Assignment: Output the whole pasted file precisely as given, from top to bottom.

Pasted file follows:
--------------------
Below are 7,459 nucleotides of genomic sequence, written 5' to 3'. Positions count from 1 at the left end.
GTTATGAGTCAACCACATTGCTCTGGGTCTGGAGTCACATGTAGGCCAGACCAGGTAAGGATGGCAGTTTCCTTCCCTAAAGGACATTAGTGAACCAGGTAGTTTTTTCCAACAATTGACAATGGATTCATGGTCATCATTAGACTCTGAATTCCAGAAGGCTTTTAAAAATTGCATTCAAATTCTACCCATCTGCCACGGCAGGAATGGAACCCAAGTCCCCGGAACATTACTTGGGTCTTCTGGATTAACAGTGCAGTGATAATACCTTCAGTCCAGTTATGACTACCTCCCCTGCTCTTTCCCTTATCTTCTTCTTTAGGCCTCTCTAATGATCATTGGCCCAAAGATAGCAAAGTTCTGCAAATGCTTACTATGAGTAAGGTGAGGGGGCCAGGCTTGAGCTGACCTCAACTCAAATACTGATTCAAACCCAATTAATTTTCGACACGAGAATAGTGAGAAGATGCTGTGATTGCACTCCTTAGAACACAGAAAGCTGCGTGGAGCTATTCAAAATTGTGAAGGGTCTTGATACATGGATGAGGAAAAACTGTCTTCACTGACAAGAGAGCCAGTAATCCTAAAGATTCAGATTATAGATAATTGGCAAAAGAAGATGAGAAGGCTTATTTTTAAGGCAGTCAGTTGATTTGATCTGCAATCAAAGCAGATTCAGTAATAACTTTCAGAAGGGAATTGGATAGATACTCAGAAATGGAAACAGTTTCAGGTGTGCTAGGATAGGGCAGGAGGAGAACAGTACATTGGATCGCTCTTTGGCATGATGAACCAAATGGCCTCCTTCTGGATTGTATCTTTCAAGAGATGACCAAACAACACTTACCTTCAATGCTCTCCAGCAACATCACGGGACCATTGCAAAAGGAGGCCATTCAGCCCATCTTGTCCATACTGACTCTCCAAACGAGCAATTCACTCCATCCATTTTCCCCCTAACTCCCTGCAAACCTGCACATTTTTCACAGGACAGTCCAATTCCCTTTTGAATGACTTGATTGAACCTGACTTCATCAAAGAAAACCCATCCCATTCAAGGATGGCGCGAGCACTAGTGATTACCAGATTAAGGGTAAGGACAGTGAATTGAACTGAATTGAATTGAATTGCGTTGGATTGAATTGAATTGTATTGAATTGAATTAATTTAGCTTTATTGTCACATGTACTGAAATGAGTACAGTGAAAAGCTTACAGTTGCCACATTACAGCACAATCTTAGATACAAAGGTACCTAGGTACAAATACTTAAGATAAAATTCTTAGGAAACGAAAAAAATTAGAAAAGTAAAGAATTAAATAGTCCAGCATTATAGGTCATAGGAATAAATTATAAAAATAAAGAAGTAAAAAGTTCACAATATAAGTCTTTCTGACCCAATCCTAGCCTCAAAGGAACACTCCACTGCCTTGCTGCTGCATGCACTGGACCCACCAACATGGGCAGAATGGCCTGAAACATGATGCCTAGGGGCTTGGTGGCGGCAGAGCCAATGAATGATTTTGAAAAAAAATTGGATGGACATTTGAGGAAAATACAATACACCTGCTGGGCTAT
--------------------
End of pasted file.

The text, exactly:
Below are 7,459 nucleotides of genomic sequence, written 5' to 3'. Positions count from 1 at the left end.
GTTATGAGTCAACCACATTGCTCTGGGTCTGGAGTCACATGTAGGCCAGACCAGGTAAGGATGGCAGTTTCCTTCCCTAAAGGACATTAGTGAACCAGGTAGTTTTTTCCAACAATTGACAATGGATTCATGGTCATCATTAGACTCTGAATTCCAGAAGGCTTTTAAAAATTGCATTCAAATTCTACCCATCTGCCACGGCAGGAATGGAACCCAAGTCCCCGGAACATTACTTGGGTCTTCTGGATTAACAGTGCAGTGATAATACCTTCAGTCCAGTTATGACTACCTCCCCTGCTCTTTCCCTTATCTTCTTCTTTAGGCCTCTCTAATGATCATTGGCCCAAAGATAGCAAAGTTCTGCAAATGCTTACTATGAGTAAGGTGAGGGGGCCAGGCTTGAGCTGACCTCAACTCAAATACTGATTCAAACCCAATTAATTTTCGACACGAGAATAGTGAGAAGATGCTGTGATTGCACTCCTTAGAACACAGAAAGCTGCGTGGAGCTATTCAAAATTGTGAAGGGTCTTGATACATGGATGAGGAAAAACTGTCTTCACTGACAAGAGAGCCAGTAATCCTAAAGATTCAGATTATAGATAATTGGCAAAAGAAGATGAGAAGGCTTATTTTTAAGGCAGTCAGTTGATTTGATCTGCAATCAAAGCAGATTCAGTAATAACTTTCAGAAGGGAATTGGATAGATACTCAGAAATGGAAACAGTTTCAGGTGTGCTAGGATAGGGCAGGAGGAGAACAGTACATTGGATCGCTCTTTGGCATGATGAACCAAATGGCCTCCTTCTGGATTGTATCTTTCAAGAGATGACCAAACAACACTTACCTTCAATGCTCTCCAGCAACATCACGGGACCATTGCAAAAGGAGGCCATTCAGCCCATCTTGTCCATACTGACTCTCCAAACGAGCAATTCACTCCATCCATTTTCCCCCTAACTCCCTGCAAACCTGCACATTTTTCACAGGACAGTCCAATTCCCTTTTGAATGACTTGATTGAACCTGACTTCATCAAAGAAAACCCATCCCATTCAAGGATGGCGCGAGCACTAGTGATTACCAGATTAAGGGTAAGGACAGTGAATTGAACTGAATTGAATTGAATTGCGTTGGATTGAATTGAATTGTATTGAATTGAATTAATTTAGCTTTATTGTCACATGTACTGAAATGAGTACAGTGAAAAGCTTACAGTTGCCACATTACAGCACAATCTTAGATACAAAGGTACCTAGGTACAAATACTTAAGATAAAATTCTTAGGAAACGAAAAAAATTAGAAAAGTAAAGAATTAAATAGTCCAGCATTATAGGTCATAGGAATAAATTATAAAAATAAAGAAGTAAAAAGTTCACAATATAAGTCTTTCTGACCCAATCCTAGCCTCAAAGGAACACTCCACTGCCTTGCTGCTGCATGCACTGGACCCACCAACATGGGCAGAATGGCCTGAAACATGATGCCTAGGGGCTTGGTGGCGGCAGAGCCAATGAATGATTTTGAAAAAAAATTGGATGGACATTTGAGGAAAATACAATACACCTGCTGGGCTAT